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Feb 17, 2017

How Do Students Acquire Mathematical Understandings?



How Do Students Acquire Mathematical Understandings?

The Common Core Standards Writing Team produced a helpful guide to explain to educators how students acquire the ability to use numbers. This document, Progressions for the Common Core State Standards in Mathematics, explains that there are three models that teachers employ to teach students to solve single-digit addition and subtraction problems:

Level 1 – Counting All or Taking Away
Represent situations with groups of objects, a drawing or fingers.

Level 2 – Counting On
Methods of keeping track: fingers, objects, mentally imagined objects, body motions, other count words are used to monitor the count.

Level 3 – Convert to an Easier Problem
Students decompose and compose a part with another addend.

These three models are at the heart of how K-2 students learn to add and subtract.

Kindergarten

In Kindergarten (or before), students master a concept called “subitizing.” Perceptual subitizing is the ability to recognize the number of briefly shown items without actually counting them. Perceptual subitizing leads to conceptual subitizing, which involves recognizing a number as a composite of parts and as a whole. For instance, a student will recognize an eight-dot domino without counting because he or she sees each side of the domino as four individual dots and as a four. They see the domino as composed of two groups of four and as one eight.

Students in Kindergarten work with three kinds of problem situations: add to, take from, and put together/take apart. The numbers involve addition and subtraction within 10. Students represent these problems with concrete objects and drawings, and they find the answers by counting.

The process begins with students learning counting words. Next, students pair each word with one object. They learn that the last number name of a group of objects represents the number of objects counted (K.CC.4a), and regardless of how the objects are displayed, this does not change the number of objects. (K.CC.4b). Later students can count out a given number of objects. Eventually, students will be able to count forward, beginning from a given number (K.CC.2). And finally, students will understand that each successive number name refers to a quantity that is one larger (K.CC.4c).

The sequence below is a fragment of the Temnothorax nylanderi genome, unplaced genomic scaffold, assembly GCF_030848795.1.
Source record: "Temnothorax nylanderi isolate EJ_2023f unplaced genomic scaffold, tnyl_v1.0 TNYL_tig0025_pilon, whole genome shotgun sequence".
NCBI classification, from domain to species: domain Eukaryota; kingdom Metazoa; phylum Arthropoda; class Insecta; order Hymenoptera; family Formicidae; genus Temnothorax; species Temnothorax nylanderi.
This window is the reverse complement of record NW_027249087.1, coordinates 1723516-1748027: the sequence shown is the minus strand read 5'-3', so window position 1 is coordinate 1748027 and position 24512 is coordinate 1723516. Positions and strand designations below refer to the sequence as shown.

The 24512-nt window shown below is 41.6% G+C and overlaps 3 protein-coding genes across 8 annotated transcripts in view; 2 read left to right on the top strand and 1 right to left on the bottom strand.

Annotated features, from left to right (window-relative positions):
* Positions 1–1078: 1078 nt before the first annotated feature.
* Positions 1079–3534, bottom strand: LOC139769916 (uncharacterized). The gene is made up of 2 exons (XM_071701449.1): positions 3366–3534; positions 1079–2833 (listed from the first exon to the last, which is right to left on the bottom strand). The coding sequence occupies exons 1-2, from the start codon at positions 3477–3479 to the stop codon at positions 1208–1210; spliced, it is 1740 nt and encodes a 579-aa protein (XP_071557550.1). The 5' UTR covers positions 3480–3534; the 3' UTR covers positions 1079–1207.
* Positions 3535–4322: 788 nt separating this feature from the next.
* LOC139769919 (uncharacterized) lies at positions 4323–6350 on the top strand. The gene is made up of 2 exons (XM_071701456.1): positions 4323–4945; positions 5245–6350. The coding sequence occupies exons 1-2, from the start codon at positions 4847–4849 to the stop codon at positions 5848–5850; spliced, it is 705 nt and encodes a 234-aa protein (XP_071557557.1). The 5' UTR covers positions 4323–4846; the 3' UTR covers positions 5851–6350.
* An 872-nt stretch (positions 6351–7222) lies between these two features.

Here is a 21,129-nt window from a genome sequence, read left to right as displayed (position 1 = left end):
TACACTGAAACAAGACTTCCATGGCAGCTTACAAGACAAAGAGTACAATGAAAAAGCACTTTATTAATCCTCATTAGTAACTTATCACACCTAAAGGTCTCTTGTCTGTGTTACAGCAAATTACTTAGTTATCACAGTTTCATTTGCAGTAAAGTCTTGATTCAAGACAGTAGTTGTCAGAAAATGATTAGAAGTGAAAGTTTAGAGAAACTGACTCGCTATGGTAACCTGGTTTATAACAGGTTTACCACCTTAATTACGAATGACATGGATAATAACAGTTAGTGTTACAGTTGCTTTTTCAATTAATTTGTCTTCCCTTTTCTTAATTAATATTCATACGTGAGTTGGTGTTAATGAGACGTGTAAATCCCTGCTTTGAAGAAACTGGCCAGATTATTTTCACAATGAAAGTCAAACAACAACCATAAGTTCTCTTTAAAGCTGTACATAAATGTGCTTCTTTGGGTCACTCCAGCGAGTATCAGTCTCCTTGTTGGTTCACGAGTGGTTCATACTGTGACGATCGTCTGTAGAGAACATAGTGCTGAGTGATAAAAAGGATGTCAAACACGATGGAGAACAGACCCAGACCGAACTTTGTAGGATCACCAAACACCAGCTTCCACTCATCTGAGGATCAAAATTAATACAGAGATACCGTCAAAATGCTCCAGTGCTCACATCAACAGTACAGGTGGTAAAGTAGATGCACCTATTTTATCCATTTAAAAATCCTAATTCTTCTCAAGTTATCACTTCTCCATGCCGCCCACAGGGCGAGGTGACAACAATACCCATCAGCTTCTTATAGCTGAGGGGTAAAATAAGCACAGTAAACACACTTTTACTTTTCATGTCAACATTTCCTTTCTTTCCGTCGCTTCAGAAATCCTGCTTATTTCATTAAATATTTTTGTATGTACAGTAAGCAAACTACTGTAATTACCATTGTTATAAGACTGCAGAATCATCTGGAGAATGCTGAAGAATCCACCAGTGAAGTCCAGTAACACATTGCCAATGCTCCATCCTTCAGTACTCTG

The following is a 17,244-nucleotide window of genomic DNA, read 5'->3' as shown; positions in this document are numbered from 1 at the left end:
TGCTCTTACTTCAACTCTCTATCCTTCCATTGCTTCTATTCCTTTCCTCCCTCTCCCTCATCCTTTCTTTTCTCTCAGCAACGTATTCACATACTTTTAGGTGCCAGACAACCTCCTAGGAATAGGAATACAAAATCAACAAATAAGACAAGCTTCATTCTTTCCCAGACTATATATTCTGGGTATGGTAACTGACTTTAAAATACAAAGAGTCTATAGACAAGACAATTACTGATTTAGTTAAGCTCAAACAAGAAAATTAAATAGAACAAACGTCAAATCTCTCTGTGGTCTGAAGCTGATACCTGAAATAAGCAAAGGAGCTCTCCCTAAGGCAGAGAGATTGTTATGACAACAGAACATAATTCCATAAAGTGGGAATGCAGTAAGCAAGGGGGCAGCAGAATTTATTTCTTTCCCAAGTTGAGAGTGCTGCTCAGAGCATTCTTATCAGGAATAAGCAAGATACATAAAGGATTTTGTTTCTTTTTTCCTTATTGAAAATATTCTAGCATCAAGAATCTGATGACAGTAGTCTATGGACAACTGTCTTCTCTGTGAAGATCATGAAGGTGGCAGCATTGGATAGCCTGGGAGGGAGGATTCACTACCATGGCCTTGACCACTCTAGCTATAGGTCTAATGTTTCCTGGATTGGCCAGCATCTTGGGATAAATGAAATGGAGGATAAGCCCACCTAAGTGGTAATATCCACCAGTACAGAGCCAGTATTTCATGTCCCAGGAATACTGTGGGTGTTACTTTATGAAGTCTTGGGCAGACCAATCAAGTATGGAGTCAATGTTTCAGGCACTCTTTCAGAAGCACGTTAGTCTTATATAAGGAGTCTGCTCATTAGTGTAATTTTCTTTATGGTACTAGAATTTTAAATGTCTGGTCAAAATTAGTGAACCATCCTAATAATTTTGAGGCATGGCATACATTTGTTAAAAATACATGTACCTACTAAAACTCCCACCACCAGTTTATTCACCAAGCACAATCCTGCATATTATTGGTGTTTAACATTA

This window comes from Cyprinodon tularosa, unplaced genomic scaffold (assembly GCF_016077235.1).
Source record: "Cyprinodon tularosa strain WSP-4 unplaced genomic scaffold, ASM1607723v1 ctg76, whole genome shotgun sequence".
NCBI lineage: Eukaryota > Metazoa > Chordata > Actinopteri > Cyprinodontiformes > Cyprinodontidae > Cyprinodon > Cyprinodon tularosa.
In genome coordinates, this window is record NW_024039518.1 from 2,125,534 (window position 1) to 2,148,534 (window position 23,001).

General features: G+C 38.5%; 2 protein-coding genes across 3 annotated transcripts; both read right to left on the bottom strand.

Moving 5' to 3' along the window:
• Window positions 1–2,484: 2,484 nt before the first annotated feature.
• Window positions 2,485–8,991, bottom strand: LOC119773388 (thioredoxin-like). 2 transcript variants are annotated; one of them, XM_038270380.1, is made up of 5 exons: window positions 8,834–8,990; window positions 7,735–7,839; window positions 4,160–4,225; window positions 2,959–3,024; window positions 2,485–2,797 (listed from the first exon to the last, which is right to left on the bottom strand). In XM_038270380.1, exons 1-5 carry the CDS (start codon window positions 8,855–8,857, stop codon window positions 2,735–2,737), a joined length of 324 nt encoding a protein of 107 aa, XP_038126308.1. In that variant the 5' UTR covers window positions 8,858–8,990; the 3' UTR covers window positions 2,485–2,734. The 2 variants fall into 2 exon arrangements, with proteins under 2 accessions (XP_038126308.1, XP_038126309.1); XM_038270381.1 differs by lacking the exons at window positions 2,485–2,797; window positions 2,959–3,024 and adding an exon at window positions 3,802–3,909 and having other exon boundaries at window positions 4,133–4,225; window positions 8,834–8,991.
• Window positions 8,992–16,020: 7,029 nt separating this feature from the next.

First Grade

Students in first grade work with all of the problem situations. The numbers in these problems involve additions involving single-digit addends and the related subtractions. Students represent these problems with math drawings and with equations. Students convert to an easier problem by changing the problem to an easier equivalent. This is important because this method involves making a 10.

In first grade, students compare numbers by adding and subtracting to find out “how many more” or “how many less” (1.OA.1). Eventually students write problems with equations. Counting on enables students to add and subtract easily within 20 because they do not have to use fingers to show totals of more than 10. Counting on should be seen as a thinking strategy, not a rote method. It involves seeing the first addend as embedded in the total, and it involves a conceptual interplay between counting and the cardinality in the first addend. Counting on for subtraction is easier than counting down.

Second Grade


Grade two students use addition and subtraction within 100 rather than within 20. They represent these problems with diagrams and/or equations. Most students work with two– step problems that involve single-digit addends. Students in second grade become fluent in single-digit additions and the related subtraction using level 2 and 3 strategies.

Summary of K-2 Development

Fluency in adding and subtracting single-digit numbers has progressed from numbers within 5 in Kindergarten, to within 10 in first grade, to within 20 in second grade. By the end of the K-2 grade span, students have sufficient experience with addition and subtraction to know single-digit sums from memory.



Reference:
"Progressions for the Common Core State Standards in Mathematics.” The Common Core Standards Writing Team. 29 May 2011. Web. Accessed 17 Feb. 2017. https://commoncoretools.files.wordpress.com/2011/05/ccss_progression_cc_oa_k5_2011_05_302.pdf



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